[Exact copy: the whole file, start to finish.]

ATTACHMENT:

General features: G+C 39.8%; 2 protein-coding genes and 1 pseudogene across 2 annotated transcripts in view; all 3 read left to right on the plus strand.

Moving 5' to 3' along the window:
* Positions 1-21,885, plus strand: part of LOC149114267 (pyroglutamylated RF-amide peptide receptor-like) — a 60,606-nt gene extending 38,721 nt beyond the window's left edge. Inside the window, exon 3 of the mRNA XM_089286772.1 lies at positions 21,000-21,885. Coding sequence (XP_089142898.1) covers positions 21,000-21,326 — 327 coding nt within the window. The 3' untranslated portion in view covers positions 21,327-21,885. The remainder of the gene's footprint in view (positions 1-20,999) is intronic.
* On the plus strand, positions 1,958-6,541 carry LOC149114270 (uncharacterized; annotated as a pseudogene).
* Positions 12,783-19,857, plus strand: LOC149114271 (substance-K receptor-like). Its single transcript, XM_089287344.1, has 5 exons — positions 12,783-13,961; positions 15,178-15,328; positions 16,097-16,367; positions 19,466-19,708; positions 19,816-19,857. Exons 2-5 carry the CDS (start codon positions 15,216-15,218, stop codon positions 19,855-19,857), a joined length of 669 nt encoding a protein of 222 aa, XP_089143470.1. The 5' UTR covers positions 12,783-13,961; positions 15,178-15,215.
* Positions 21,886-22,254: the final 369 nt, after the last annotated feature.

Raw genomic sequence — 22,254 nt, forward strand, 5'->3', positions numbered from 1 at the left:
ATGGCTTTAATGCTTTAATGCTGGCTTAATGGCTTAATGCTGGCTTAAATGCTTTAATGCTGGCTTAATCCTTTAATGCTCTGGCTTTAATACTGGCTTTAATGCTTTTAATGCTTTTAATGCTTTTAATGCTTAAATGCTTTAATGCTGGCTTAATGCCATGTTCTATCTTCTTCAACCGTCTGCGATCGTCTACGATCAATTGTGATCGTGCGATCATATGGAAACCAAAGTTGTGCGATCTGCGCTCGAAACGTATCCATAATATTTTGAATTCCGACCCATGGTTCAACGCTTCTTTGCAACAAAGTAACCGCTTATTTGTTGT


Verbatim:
General features: G+C 39.8%; 2 protein-coding genes and 1 pseudogene across 2 annotated transcripts in view; all 3 read left to right on the plus strand.

Moving 5' to 3' along the window:
* Positions 1-21,885, plus strand: part of LOC149114267 (pyroglutamylated RF-amide peptide receptor-like) — a 60,606-nt gene extending 38,721 nt beyond the window's left edge. Inside the window, exon 3 of the mRNA XM_089286772.1 lies at positions 21,000-21,885. Coding sequence (XP_089142898.1) covers positions 21,000-21,326 — 327 coding nt within the window. The 3' untranslated portion in view covers positions 21,327-21,885. The remainder of the gene's footprint in view (positions 1-20,999) is intronic.
* On the plus strand, positions 1,958-6,541 carry LOC149114270 (uncharacterized; annotated as a pseudogene).
* Positions 12,783-19,857, plus strand: LOC149114271 (substance-K receptor-like). Its single transcript, XM_089287344.1, has 5 exons — positions 12,783-13,961; positions 15,178-15,328; positions 16,097-16,367; positions 19,466-19,708; positions 19,816-19,857. Exons 2-5 carry the CDS (start codon positions 15,216-15,218, stop codon positions 19,855-19,857), a joined length of 669 nt encoding a protein of 222 aa, XP_089143470.1. The 5' UTR covers positions 12,783-13,961; positions 15,178-15,215.
* Positions 21,886-22,254: the final 369 nt, after the last annotated feature.

Raw genomic sequence — 22,254 nt, forward strand, 5'->3', positions numbered from 1 at the left:
ATGGCTTTAATGCTTTAATGCTGGCTTAATGGCTTAATGCTGGCTTAAATGCTTTAATGCTGGCTTAATCCTTTAATGCTCTGGCTTTAATACTGGCTTTAATGCTTTTAATGCTTTTAATGCTTTTAATGCTTAAATGCTTTAATGCTGGCTTAATGCCATGTTCTATCTTCTTCAACCGTCTGCGATCGTCTACGATCAATTGTGATCGTGCGATCATATGGAAACCAAAGTTGTGCGATCTGCGCTCGAAACGTATCCATAATATTTTGAATTCCGACCCATGGTTCAACGCTTCTTTGCAACAAAGTAACCGCTTATTTGTTGT